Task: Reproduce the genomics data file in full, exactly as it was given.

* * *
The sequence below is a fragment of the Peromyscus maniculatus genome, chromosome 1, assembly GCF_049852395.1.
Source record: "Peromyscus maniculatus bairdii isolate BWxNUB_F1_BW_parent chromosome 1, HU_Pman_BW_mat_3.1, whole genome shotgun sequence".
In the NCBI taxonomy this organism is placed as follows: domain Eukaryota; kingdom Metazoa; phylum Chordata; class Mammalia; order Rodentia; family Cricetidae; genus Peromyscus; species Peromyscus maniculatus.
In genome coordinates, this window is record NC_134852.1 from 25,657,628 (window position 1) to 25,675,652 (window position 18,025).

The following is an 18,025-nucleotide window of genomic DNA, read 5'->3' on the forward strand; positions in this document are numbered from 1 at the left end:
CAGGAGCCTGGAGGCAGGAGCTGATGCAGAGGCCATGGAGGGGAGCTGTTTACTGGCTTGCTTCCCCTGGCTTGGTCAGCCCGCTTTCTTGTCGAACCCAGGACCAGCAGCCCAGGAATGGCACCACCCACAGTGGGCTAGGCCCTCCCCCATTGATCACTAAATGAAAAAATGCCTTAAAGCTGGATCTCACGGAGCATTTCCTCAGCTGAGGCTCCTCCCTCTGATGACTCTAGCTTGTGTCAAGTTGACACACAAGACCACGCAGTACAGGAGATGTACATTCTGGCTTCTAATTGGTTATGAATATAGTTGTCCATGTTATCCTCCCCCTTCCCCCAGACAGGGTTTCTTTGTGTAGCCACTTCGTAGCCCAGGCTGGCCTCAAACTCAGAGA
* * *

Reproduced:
The sequence below is a fragment of the Peromyscus maniculatus genome, chromosome 1, assembly GCF_049852395.1.
Source record: "Peromyscus maniculatus bairdii isolate BWxNUB_F1_BW_parent chromosome 1, HU_Pman_BW_mat_3.1, whole genome shotgun sequence".
In the NCBI taxonomy this organism is placed as follows: domain Eukaryota; kingdom Metazoa; phylum Chordata; class Mammalia; order Rodentia; family Cricetidae; genus Peromyscus; species Peromyscus maniculatus.
In genome coordinates, this window is record NC_134852.1 from 25,657,628 (window position 1) to 25,675,652 (window position 18,025).

The following is an 18,025-nucleotide window of genomic DNA, read 5'->3' on the forward strand; positions in this document are numbered from 1 at the left end:
CAGGAGCCTGGAGGCAGGAGCTGATGCAGAGGCCATGGAGGGGAGCTGTTTACTGGCTTGCTTCCCCTGGCTTGGTCAGCCCGCTTTCTTGTCGAACCCAGGACCAGCAGCCCAGGAATGGCACCACCCACAGTGGGCTAGGCCCTCCCCCATTGATCACTAAATGAAAAAATGCCTTAAAGCTGGATCTCACGGAGCATTTCCTCAGCTGAGGCTCCTCCCTCTGATGACTCTAGCTTGTGTCAAGTTGACACACAAGACCACGCAGTACAGGAGATGTACATTCTGGCTTCTAATTGGTTATGAATATAGTTGTCCATGTTATCCTCCCCCTTCCCCCAGACAGGGTTTCTTTGTGTAGCCACTTCGTAGCCCAGGCTGGCCTCAAACTCAGAGA